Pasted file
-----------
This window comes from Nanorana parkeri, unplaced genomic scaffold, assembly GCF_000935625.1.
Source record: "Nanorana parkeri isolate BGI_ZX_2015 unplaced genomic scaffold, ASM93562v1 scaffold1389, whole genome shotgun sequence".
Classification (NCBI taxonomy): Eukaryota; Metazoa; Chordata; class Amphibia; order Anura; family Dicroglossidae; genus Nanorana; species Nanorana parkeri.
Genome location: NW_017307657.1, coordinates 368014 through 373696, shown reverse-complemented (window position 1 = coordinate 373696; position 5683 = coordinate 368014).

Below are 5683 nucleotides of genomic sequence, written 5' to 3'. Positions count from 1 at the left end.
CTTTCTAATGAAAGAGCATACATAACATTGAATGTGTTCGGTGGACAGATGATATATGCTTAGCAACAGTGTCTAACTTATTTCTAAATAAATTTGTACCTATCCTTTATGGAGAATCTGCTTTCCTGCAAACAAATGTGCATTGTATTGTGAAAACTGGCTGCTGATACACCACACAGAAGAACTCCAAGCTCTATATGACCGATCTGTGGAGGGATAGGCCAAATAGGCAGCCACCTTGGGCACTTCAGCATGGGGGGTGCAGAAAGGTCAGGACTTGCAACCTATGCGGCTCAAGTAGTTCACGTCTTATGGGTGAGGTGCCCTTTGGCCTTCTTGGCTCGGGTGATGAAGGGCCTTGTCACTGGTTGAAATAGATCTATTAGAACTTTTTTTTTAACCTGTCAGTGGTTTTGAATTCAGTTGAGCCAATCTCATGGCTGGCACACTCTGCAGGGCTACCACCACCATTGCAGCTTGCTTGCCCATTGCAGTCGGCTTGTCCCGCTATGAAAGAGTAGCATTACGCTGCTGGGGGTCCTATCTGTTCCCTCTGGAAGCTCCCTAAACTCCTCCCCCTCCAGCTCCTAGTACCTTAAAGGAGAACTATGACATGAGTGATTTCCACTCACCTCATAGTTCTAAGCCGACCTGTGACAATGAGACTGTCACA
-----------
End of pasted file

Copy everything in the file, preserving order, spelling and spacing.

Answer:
This window comes from Nanorana parkeri, unplaced genomic scaffold, assembly GCF_000935625.1.
Source record: "Nanorana parkeri isolate BGI_ZX_2015 unplaced genomic scaffold, ASM93562v1 scaffold1389, whole genome shotgun sequence".
Classification (NCBI taxonomy): Eukaryota; Metazoa; Chordata; class Amphibia; order Anura; family Dicroglossidae; genus Nanorana; species Nanorana parkeri.
Genome location: NW_017307657.1, coordinates 368014 through 373696, shown reverse-complemented (window position 1 = coordinate 373696; position 5683 = coordinate 368014).

Below are 5683 nucleotides of genomic sequence, written 5' to 3'. Positions count from 1 at the left end.
CTTTCTAATGAAAGAGCATACATAACATTGAATGTGTTCGGTGGACAGATGATATATGCTTAGCAACAGTGTCTAACTTATTTCTAAATAAATTTGTACCTATCCTTTATGGAGAATCTGCTTTCCTGCAAACAAATGTGCATTGTATTGTGAAAACTGGCTGCTGATACACCACACAGAAGAACTCCAAGCTCTATATGACCGATCTGTGGAGGGATAGGCCAAATAGGCAGCCACCTTGGGCACTTCAGCATGGGGGGTGCAGAAAGGTCAGGACTTGCAACCTATGCGGCTCAAGTAGTTCACGTCTTATGGGTGAGGTGCCCTTTGGCCTTCTTGGCTCGGGTGATGAAGGGCCTTGTCACTGGTTGAAATAGATCTATTAGAACTTTTTTTTTAACCTGTCAGTGGTTTTGAATTCAGTTGAGCCAATCTCATGGCTGGCACACTCTGCAGGGCTACCACCACCATTGCAGCTTGCTTGCCCATTGCAGTCGGCTTGTCCCGCTATGAAAGAGTAGCATTACGCTGCTGGGGGTCCTATCTGTTCCCTCTGGAAGCTCCCTAAACTCCTCCCCCTCCAGCTCCTAGTACCTTAAAGGAGAACTATGACATGAGTGATTTCCACTCACCTCATAGTTCTAAGCCGACCTGTGACAATGAGACTGTCACA